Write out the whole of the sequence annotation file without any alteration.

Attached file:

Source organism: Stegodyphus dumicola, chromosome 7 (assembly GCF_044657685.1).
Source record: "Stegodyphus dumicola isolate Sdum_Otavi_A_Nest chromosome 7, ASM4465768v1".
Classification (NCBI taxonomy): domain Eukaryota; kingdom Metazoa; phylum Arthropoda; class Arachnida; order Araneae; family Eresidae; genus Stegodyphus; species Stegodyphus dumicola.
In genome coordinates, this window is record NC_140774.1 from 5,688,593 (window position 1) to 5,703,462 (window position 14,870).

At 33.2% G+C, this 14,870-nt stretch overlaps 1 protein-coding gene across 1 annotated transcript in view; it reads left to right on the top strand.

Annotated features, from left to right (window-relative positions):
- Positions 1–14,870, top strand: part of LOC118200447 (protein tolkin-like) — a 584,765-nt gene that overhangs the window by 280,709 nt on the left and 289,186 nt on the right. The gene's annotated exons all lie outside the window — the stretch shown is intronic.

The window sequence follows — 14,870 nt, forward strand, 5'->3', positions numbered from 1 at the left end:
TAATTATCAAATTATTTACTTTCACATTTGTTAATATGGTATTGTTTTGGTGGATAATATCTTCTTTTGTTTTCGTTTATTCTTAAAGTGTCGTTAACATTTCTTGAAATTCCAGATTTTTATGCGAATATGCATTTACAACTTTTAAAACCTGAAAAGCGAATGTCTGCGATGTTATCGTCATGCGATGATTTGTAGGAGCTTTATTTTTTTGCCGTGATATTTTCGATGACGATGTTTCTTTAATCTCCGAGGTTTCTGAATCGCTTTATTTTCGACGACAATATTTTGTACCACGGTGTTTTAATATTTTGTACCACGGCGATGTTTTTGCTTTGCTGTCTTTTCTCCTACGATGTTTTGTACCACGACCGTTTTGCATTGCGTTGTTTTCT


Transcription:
Source organism: Stegodyphus dumicola, chromosome 7 (assembly GCF_044657685.1).
Source record: "Stegodyphus dumicola isolate Sdum_Otavi_A_Nest chromosome 7, ASM4465768v1".
Classification (NCBI taxonomy): domain Eukaryota; kingdom Metazoa; phylum Arthropoda; class Arachnida; order Araneae; family Eresidae; genus Stegodyphus; species Stegodyphus dumicola.
In genome coordinates, this window is record NC_140774.1 from 5,688,593 (window position 1) to 5,703,462 (window position 14,870).

At 33.2% G+C, this 14,870-nt stretch overlaps 1 protein-coding gene across 1 annotated transcript in view; it reads left to right on the top strand.

Annotated features, from left to right (window-relative positions):
- Positions 1–14,870, top strand: part of LOC118200447 (protein tolkin-like) — a 584,765-nt gene that overhangs the window by 280,709 nt on the left and 289,186 nt on the right. The gene's annotated exons all lie outside the window — the stretch shown is intronic.

The window sequence follows — 14,870 nt, forward strand, 5'->3', positions numbered from 1 at the left end:
TAATTATCAAATTATTTACTTTCACATTTGTTAATATGGTATTGTTTTGGTGGATAATATCTTCTTTTGTTTTCGTTTATTCTTAAAGTGTCGTTAACATTTCTTGAAATTCCAGATTTTTATGCGAATATGCATTTACAACTTTTAAAACCTGAAAAGCGAATGTCTGCGATGTTATCGTCATGCGATGATTTGTAGGAGCTTTATTTTTTTGCCGTGATATTTTCGATGACGATGTTTCTTTAATCTCCGAGGTTTCTGAATCGCTTTATTTTCGACGACAATATTTTGTACCACGGTGTTTTAATATTTTGTACCACGGCGATGTTTTTGCTTTGCTGTCTTTTCTCCTACGATGTTTTGTACCACGACCGTTTTGCATTGCGTTGTTTTCT